With the college football season nearing once again, the talks around the Florida State football program are the same as they have been for a number of years now. Is this the season that Florida State finally makes its way back to national prominence? Does FSU have what it takes to compete for a national championship?
Despite not being anything close to what they were in the 1990s, the Seminoles continue to have one winning season after another. As is usually the case, Florida State once again looks to have a very good defense, but it appears to be the offense that will make or break Florida State in 2012. But perhaps the reason why FSU has not had the type of offenses as it had during the 1990s is that the ‘Noles have lacked a nationally recognized play-maker.
Not since Marvin “Snoop” Minnis in 2000 has Florida State had a wide receiver or running back that the whole nation knew. Florida State has lacked that Heisman-caliber play-maker which could with a number of other things, help explain Florida State’s mediocrity on the offensive side of the ball. Sure, Florida State has had good players, NFL draft picks and a number of guys that can make you miss in the open field, but not since 2000 have the Seminoles had a guy that struck fear into opponents so much that the main focus of an opposing defense was to stop that guy.
For more than a decade now, FSU has been waiting for the next Warrick Dunn, Peter Warrick or Snoop Minnis. Not since 2002, has Florida State has a 1,000 receiver and the Seminoles have not had a rusher hit four digits in a single season since 1996 when Dunn finished with 1,180.
The Seminoles have had a number of players make national noise on the defensive side of the ball. Guys like Broderick Bunkley, Travis Johnson, Everette Brown, Ernie Sims and now Brandon Jenkins have all been household names nationally for college football fans. Florida State has even had offensive linemen like Alex Barron and Rodney Hudson go on to become All-Americans. But as far as skill players go, Florida State has not had an All-American since 2000 and have not even had an All-ACC selection since 2006 when Greg Carr was named to the conference’s second team. Not since 2003, have the Seminoles even had an ACC first-teamer when Craphonso Thorpe took home the honor.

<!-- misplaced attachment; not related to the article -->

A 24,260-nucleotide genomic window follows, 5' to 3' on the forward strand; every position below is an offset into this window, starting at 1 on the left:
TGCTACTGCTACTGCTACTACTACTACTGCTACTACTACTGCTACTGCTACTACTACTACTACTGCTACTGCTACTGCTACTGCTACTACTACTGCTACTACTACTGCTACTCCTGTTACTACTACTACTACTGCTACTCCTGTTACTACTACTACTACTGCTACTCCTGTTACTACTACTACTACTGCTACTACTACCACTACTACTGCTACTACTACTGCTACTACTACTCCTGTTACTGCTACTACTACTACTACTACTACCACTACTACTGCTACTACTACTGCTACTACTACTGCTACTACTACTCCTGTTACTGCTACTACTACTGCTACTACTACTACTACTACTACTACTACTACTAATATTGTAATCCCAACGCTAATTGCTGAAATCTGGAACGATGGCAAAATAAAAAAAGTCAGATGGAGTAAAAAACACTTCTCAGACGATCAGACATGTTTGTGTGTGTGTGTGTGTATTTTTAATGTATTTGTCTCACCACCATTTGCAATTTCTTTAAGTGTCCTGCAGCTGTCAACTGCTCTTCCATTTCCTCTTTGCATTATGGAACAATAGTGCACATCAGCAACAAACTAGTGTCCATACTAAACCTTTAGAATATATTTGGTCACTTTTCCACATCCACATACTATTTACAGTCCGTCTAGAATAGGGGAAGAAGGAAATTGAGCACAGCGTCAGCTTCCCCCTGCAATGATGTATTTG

Sophomore wide receiver Rashad Greene could perhaps be the next great skill player for Florida State. There have been guys with his potential, but for a number of reasons, never lived up to the hype. Anquan Boldin, who made his name as a top-tier NFL receiver, recorded more 1,000 yards for Florida State in 2002 and remains the last Seminole to do so. Boldin however, received little playing time in 2000 and missed the entire 2001 season to a knee injury before leaving early following the 2002 season. Boldin likely would have been a preseason All-American prior to the 2003 season, but couldn’t pass up the NFL.
Backs Leon Washington and Lorenzo Booker each had All-American talent, but each suffered largely to a sub-par offensive line and having to split time during the early parts of the new millennium. Washington and Booker split time for most of their careers and combined for 1,838 yards in 2004, but the following year combined for less than 1,000 yards. With the starting running back position all to himself, Booker rushed for just 616 yards and four touchdowns as a senior in 2006.